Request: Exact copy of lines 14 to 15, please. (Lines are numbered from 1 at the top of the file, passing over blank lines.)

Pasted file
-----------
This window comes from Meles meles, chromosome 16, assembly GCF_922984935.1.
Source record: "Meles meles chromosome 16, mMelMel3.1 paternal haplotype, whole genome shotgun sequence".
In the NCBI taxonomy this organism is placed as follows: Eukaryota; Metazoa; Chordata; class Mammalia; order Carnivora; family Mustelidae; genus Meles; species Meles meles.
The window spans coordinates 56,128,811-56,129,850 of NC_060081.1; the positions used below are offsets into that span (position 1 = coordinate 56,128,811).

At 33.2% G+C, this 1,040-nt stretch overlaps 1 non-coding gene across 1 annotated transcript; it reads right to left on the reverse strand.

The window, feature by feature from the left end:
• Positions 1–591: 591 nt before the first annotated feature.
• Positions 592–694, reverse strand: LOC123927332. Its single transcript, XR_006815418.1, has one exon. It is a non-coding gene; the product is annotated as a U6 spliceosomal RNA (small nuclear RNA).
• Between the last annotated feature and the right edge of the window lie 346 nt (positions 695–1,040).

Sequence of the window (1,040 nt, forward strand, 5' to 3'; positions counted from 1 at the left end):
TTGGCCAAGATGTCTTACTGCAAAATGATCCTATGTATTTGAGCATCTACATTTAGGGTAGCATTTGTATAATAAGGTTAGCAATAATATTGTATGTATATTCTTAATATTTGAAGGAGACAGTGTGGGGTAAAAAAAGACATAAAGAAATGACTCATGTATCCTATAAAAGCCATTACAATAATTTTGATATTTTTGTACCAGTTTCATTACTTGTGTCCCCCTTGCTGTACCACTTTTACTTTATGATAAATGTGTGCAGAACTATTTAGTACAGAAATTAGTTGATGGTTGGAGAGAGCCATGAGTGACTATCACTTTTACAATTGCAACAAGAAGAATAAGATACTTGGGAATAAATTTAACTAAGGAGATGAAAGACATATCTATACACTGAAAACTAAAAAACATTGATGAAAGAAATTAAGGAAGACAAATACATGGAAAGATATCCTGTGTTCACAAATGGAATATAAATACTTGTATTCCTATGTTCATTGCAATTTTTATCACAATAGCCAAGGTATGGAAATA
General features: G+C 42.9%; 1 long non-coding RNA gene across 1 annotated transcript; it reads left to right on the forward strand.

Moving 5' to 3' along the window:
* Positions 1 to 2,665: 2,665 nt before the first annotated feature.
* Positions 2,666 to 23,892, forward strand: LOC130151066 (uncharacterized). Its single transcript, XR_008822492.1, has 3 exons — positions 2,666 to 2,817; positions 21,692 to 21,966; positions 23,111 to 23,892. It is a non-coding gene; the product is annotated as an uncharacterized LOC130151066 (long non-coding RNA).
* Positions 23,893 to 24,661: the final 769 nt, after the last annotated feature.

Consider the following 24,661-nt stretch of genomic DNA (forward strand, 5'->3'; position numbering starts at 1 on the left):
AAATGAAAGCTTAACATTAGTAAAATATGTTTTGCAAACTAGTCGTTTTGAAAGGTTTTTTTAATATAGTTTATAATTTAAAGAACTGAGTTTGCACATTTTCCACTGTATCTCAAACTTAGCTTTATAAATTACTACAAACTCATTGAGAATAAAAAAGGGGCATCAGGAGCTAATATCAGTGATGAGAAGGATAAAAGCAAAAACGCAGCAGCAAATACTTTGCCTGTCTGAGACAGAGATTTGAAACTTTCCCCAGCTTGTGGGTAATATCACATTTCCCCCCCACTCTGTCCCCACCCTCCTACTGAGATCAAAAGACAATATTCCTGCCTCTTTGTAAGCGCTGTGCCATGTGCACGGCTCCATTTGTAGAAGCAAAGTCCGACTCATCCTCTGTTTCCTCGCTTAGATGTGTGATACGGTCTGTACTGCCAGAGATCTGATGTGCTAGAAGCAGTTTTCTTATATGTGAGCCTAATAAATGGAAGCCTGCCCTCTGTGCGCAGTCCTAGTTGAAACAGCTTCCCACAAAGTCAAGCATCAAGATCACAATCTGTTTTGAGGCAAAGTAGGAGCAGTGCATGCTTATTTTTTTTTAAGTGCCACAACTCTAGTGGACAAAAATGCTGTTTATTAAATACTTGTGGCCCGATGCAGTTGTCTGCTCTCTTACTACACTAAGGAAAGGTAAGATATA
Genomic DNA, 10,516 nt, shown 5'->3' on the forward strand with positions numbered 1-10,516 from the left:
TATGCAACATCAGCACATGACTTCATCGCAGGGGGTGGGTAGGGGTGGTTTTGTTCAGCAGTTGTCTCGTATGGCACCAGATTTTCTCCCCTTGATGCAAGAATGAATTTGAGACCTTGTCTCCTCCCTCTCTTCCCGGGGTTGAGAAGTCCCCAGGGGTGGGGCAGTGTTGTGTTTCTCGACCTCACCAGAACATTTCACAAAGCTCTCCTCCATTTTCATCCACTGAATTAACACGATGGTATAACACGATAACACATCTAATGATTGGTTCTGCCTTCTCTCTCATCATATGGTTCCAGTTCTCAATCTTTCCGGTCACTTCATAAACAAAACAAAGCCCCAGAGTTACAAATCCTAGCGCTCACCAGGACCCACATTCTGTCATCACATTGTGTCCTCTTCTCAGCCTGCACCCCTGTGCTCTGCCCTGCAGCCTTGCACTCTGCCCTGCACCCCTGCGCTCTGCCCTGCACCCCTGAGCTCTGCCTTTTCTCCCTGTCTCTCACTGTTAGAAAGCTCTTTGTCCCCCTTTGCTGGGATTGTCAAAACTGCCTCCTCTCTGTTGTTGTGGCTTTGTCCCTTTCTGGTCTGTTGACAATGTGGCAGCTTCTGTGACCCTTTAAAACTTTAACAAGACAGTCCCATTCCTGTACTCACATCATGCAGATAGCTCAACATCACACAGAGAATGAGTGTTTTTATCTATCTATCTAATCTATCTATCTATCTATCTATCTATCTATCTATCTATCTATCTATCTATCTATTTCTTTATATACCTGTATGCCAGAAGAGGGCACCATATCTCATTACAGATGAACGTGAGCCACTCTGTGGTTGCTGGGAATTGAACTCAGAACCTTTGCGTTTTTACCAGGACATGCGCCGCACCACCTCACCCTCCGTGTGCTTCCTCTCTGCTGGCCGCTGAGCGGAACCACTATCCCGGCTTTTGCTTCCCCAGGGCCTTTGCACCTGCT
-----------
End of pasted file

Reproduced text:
* Positions 1 to 2,665: 2,665 nt before the first annotated feature.
* Positions 2,666 to 23,892, forward strand: LOC130151066 (uncharacterized). Its single transcript, XR_008822492.1, has 3 exons — positions 2,666 to 2,817; positions 21,692 to 21,966; positions 23,111 to 23,892. It is a non-coding gene; the product is annotated as an uncharacterized LOC130151066 (long non-coding RNA).